My mother used to refer to me as her mayflower when I was little - a girl born as the first signs of summer were revealing themselves. Aside from the 'Mayflower' being a historical ship sailed by pilgrims; the encyclopaedia definition is "A name given to several plants that bloom in May" (usually refers to an array of anemones and hepaticas). However, I’m sure that bluebells could be introduced into the mix too.
In the time when I was small enough to be still growing my own roots and shoots, I used to listen enthralled as my dad told me tales of the tree rooted at the top of the lane behind our house. This trunk, with branches held in the perfect port-de-bras, stood on the edge of the bluebell wood pictured above. On nights when I hovered at my parents’ bedroom door and whispered "I can't sleep!", my father soothed me back into dreams through spinning stories about how the tree was a cosy house - complete with a warm pool and a hollowed out room where the rest of my family were waiting for me. What struck me about this marrying of the real and the imaginary was the safety and comfort associated with this 'magical' tree that watched over the surrounding valley as we snored.
The same sense of security is now found in visiting the bluebell wood that the tree is a sentry to. For a few hasty weeks, the skinny boughs are offset with a knitted blue blanket – patch-worked with squares of light in the late evening sun. Whatever worries, fears or anxieties are carried, walking across the field, these are cast aside on reaching the wood. The quiet and beauty echoes the sense of reverence on entering a cathedral – recognition that it is a place bigger and more complex than any individual. But, like picking one of the bell-shaped flowers, it is easy to take a snatch of this serenity with you after leaving for home.
This particular visit, although stunning as ever, was not quite as peaceful as in previous times. I had fallen down the stairs an hour previously – jarring my coccyx (and my nerves), while also twisting my ankle. However, as my mum helped me back into the house, I cried not because I was in pain, but because I assumed my camera had been smashed in the tumble. Some nervous shaking, a big hug and two ibuprofen later, it was back outside for a second attempt. It was only later that my mum noticed that my new shoes (from a market stall) were offset by a not so attractive swollen ankle....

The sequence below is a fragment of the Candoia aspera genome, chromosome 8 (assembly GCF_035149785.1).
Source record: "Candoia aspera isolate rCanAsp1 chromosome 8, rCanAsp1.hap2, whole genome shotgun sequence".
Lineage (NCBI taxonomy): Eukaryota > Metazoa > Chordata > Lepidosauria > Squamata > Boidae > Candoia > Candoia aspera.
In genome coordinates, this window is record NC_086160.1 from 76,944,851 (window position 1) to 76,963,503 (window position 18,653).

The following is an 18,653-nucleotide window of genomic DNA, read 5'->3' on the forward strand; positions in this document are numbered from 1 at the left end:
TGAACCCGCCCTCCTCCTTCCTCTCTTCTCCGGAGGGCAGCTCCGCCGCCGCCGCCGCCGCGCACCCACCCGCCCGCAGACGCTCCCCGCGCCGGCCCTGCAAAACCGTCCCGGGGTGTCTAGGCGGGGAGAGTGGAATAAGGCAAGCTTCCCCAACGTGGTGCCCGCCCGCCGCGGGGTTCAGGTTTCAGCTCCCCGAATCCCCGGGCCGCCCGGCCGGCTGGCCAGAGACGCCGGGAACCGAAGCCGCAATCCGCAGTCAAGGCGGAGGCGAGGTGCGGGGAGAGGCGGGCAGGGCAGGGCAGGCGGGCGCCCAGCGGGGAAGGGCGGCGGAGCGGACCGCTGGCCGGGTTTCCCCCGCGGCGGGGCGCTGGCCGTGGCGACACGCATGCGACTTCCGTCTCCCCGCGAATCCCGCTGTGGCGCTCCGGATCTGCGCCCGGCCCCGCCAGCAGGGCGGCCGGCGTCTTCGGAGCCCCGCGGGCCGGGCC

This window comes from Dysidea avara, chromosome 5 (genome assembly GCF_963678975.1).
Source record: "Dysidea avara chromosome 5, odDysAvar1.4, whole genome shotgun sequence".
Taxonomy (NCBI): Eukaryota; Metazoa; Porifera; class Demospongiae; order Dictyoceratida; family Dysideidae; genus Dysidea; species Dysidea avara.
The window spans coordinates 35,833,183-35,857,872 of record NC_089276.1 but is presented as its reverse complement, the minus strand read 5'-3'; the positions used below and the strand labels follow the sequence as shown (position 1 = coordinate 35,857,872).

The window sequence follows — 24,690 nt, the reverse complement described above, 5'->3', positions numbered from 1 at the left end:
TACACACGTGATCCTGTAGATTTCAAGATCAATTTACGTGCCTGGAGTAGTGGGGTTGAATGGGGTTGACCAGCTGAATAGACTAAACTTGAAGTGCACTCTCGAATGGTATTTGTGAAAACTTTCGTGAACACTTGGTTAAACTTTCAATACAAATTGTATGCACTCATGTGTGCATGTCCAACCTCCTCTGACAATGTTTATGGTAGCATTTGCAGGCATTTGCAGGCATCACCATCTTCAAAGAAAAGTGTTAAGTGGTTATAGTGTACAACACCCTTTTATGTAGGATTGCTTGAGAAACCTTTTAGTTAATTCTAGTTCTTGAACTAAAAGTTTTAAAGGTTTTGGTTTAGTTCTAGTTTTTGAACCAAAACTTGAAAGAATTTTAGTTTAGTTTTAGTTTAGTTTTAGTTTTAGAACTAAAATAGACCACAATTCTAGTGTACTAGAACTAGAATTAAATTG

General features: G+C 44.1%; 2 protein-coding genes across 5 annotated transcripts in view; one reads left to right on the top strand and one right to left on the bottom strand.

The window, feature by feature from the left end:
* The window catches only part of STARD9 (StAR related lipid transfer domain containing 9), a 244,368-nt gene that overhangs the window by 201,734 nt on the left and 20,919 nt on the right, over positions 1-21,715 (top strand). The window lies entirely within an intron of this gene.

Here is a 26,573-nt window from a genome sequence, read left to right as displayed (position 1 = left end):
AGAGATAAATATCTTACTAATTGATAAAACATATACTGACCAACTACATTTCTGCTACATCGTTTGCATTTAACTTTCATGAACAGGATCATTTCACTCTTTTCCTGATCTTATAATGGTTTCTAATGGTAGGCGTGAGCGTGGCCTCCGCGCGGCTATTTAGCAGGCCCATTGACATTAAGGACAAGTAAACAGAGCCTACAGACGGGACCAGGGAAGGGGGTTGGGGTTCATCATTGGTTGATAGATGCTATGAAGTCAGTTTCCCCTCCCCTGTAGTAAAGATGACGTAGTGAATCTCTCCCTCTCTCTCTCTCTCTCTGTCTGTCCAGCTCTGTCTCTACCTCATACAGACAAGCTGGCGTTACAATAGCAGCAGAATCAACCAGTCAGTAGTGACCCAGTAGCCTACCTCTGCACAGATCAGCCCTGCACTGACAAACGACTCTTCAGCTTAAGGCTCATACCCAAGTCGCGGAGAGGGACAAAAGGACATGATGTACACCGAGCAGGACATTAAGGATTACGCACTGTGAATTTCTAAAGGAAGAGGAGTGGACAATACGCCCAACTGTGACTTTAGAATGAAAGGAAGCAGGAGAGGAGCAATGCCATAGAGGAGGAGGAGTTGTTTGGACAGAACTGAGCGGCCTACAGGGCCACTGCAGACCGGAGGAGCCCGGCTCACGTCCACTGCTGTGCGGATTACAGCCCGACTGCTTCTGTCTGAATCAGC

And the camera? Alongside the (more important) full-frame sensor, the body is built like an armadillo. Well, an armadillo with a now quite battered shell.
Kate Bush once sang that ‘Mother Stands for Comfort’. In the aftermath of this tripping over, when I was trying to convince my mum that I was “absolutely fine”, there was something immensely reassuring about feeling her stroke my hair. It was the same sensation I experienced when I was in hospital, being lulled into sleep by my mum’s low voice reading ‘A Rose for Winter’ aloud, her hand gripping mine tightly. I think a large part of comfort is to know that one has someone else to rely on – a person who will protect you at your most vulnerable.
This photo of my mum was taken by me the night before my birthday. It is the second year I have positioned my mum among the bluebells, and it is fascinating looking at the differences between the first set of shots – and this one.
On to the clothes – a portion of the post that I often seem to neglect now. On this occasion though, the outfit is a perfectly appropriate illustration of my ramblings. I often talk of enjoying the way my deceased or older family members live on in their clothes, and this is no exception. I may never have been able to hug my paternal-great grandma, but here her arms are wrapped around me, covering my own in her dusky pink silk bed-jacket. And although I still can hug my maternal 93 year old great-grandma, whose silk blouse (and blue leather belt) I am wearing here, she sometimes doesn’t know who I am anymore. While I stood, with my mum taking photos of me, I realised that I was wearing my very own family tree.
The blue skirt was from a charity shop (I never tire of swishing side to side in it), and as mentioned above, the shoes were from a flea market – they remind me of the dancing shoes in ‘Singing in the Rain’). The little brass cartoon brooch on the bed jacket belonged to, and was given to me by my paternal grandma.